Objection 19. How do you determine who to include in “self” and who to include in “Other”? I am not like the Other, and the Other is not like me. I’m totally different, or the Other is totally different. I’m superior/inferior, or the Other is superior/inferior. I am the only self—all other humans are completely Other.

Rebuttal: If that were true, you wouldn’t bother communicating it. If you bother communicating it, you must recognize some sort of similarity. Communication can only occur when there is a similarity in ‘being’ between sender and receiver, while communicating ‘love’ (the Golden Rule) can only occur when such recognition is followed up by consciously, actively acknowledging that sameness in being between self and the Other. To actively deny that sameness will result in communication break-down. Any being with characteristics with which we can identify, even if we can't identify with all of their characteristics, is a being we should treat as self. The more characteristics they have with which we can identify, the more like "self" they will feel, whereas the more characteristics they have with which we cannot identify, the more like "Other" they will feel—but, if they have "any" characteristics with which we identify—they are to be treated with the Golden Rule. That isn't to say that our feeling determines self/Other—it is only to say that we are not obligated to the impossible [ought implies can (see note 84 and Objection 24)]—we can only do the best with what we are able to do, as far as figuring out self/Other. If we recognize self-characteristics, but do not acknowledge them in Golden Rule behavior—that is bad faith. See also Objection 1, and note 65.

Objection 20. The Golden Rule either leads to me being a placater or a slave, and it lets all the bad guys go free, or it justifies harsh penalties and war, which I strongly oppose.

Rebuttal: Another catch-22*. Holding someone (or a group of people, family-size up to global-community) responsible for their violation of and adherence to (just) laws respects their moral sense, as well as the moral sense of all affected by their violation or adherence, ultimately God. Moral indignation is a logical emotional reaction to an offense against moral sense; doing nothing to correct such an offense is morally wrong and leads to social deterioration of varying degrees. On holding violators accountable, Tim Keller writes, “There are many good reasons that we should want to confront wrongdoers. Wrongdoers have inflicted damage and … it costs something to fix the damage. We should confront wrongdoers—to wake them up to their real character, to move them to repair their relationships, or to at least constrain them and protect others from being harmed by them in the future. Notice, however, that all those reasons for confrontation are reasons of Golden Rule love. The best way to love them and the other potential victims around them is to confront them in the hope that they will repent, change, and make things right,” (2; 189-190). One could consider being held accountable for one’s actions a sort of right, but not a very fun one. If those in your life who were supposed to care about you, never cared how you acted—would you feel loved? That is why the strength of a society is the Godly family unit, and why its disintegration predicts the downfall of society.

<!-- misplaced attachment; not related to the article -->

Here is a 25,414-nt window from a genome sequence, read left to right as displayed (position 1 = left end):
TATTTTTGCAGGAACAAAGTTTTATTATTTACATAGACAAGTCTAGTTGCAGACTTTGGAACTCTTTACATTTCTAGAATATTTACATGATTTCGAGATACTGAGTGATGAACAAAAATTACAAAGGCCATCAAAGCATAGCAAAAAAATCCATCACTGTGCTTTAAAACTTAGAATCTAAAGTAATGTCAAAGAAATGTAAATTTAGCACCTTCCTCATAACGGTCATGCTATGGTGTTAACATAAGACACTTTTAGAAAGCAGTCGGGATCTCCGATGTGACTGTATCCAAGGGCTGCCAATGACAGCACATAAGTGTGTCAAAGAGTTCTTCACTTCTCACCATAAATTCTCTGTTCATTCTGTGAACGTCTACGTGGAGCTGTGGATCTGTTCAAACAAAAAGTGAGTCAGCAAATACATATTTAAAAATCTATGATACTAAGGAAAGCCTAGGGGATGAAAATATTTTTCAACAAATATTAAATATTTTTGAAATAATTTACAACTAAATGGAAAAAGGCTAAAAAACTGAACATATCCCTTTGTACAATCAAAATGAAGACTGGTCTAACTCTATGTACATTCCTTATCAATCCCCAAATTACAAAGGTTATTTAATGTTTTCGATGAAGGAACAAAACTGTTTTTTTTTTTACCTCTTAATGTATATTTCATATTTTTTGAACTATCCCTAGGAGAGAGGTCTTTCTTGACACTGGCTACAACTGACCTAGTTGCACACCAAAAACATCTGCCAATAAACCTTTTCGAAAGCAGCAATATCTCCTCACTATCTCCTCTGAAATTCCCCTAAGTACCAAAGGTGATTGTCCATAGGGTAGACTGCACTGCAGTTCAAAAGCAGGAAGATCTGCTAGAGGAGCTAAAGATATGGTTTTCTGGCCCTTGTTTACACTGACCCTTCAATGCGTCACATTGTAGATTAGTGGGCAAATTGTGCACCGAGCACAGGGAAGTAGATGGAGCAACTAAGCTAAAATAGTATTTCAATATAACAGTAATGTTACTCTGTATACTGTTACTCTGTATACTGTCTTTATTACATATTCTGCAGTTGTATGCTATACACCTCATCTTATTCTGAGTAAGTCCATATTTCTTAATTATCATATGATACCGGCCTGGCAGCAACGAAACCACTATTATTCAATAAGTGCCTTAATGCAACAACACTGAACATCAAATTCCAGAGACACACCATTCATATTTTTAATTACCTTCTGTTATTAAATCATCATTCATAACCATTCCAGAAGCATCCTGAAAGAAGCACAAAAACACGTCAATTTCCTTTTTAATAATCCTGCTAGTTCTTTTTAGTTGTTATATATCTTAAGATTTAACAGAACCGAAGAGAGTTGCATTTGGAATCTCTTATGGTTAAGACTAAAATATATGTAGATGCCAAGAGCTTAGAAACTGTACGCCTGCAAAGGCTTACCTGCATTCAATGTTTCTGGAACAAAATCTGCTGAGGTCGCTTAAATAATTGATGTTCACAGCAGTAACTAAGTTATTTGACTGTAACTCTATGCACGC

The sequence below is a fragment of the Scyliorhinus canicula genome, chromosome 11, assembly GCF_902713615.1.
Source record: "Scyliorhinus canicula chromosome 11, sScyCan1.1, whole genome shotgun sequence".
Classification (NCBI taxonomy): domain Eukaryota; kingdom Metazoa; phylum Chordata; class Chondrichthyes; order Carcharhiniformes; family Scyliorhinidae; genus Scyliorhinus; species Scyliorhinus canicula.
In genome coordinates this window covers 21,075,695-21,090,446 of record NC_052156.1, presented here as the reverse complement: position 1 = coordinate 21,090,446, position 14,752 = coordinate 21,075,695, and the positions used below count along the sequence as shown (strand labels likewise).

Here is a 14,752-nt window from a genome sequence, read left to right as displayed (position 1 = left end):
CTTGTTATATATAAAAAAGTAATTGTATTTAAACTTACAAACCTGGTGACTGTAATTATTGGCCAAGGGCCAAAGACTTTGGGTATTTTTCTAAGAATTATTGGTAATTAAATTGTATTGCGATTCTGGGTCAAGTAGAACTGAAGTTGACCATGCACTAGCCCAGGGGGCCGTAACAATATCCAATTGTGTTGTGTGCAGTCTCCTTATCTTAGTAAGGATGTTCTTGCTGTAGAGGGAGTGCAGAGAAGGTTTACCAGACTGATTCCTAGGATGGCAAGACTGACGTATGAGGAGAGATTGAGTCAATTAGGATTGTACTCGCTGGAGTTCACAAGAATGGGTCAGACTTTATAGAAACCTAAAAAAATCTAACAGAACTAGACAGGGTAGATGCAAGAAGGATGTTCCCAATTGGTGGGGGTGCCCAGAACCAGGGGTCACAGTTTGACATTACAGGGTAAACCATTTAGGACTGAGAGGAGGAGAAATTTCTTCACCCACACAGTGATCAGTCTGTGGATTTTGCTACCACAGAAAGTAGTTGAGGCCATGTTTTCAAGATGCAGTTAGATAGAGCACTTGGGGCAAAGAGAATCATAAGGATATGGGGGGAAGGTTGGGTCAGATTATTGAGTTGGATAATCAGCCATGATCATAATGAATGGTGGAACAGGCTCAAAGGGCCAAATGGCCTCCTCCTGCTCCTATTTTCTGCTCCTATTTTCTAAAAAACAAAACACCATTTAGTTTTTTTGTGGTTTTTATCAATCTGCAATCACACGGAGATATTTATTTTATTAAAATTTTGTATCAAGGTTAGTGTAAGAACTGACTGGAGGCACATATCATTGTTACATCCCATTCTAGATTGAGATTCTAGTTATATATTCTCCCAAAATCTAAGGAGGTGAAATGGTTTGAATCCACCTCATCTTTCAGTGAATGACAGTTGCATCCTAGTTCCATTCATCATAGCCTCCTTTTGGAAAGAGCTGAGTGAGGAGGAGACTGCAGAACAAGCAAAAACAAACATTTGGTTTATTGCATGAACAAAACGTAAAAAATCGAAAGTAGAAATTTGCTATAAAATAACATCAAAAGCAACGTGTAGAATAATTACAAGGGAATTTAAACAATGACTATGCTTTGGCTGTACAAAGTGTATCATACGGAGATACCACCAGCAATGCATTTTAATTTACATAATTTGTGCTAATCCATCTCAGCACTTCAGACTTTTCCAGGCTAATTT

Objection 21. All the theories in Ethics are attempts to solve problems left unsolved by the Golden Rule. Going back to the Golden Rule is going back to the old unsolved problems.

Rebuttal: The Golden Rule was compared to every theory in my first Ethics textbook (4), indicating there is something very basic going on with it. Every theory had problems. Only the Golden Rule, correctly understood, solves those problems.

Objection 22. Seph: "‘Do unto others as you would have them do unto you,’ …of course means that if you are a masochist you would like others to treat you poorly, and will thus treat them poorly as well...probably not the best social program.”

Rebuttal: A masochist is not following the Golden Rule when s/he treats him/herself poorly, and s/he knows it, or else s/he would have no idea of what "treat poorly" means in order to put it into action. It is like a twisted game of “opposite day”. See also: for similar answered objection. In applying the Platinum version of the Golden Rule, we would not adopt an Other’s value if it does not apply the Golden Rule to self or Other.

Objection 23. The Golden Rule is too simple. (Alternative: The Golden Rule is too complicated—is-ought, ought-is, reification—whaaa???)

Rebuttal: Another catch-22*. I refer you to William of Occam’s razor, which might also make you say “whaaa???” unless you’re already familiar with it. Have you never heard a kid say, “How would you like it if someone did that to you?” or “Why?”

Objection 24. I’m doomed. God hates me. I always break the Golden Rule—I have no motivation or willpower to change that, and this all seems to violate “ought implies can” (84). I’ll never measure up. Who cares—who needs a God who would send me to hell for not being him? At least I don’t smite people to hell who don’t know me or don’t want to hang out with me.

Rebuttal: God loves you no matter what you do or don’t do, but he won’t force you into a relationship with him like some dictator—no one goes to hell who doesn’t choose it. Be motivated ‘by’ God’s love to express instances of Golden Rule love (that is possible—it does not violate “ought implies can”), rather than being motivated to earn it—it is impossible to earn something that is free.


*Every catch-22 is a thesis and anti-thesis, and every rebuttal is its synthesis. Every thesis and antithesis in this paper could be taken as objections, and every synthesis could be taken as rebuttals—see the Dialectics Glossary in Appendix A. Some of them are mentioned in the above answered objections, but this is not an exhaustive list.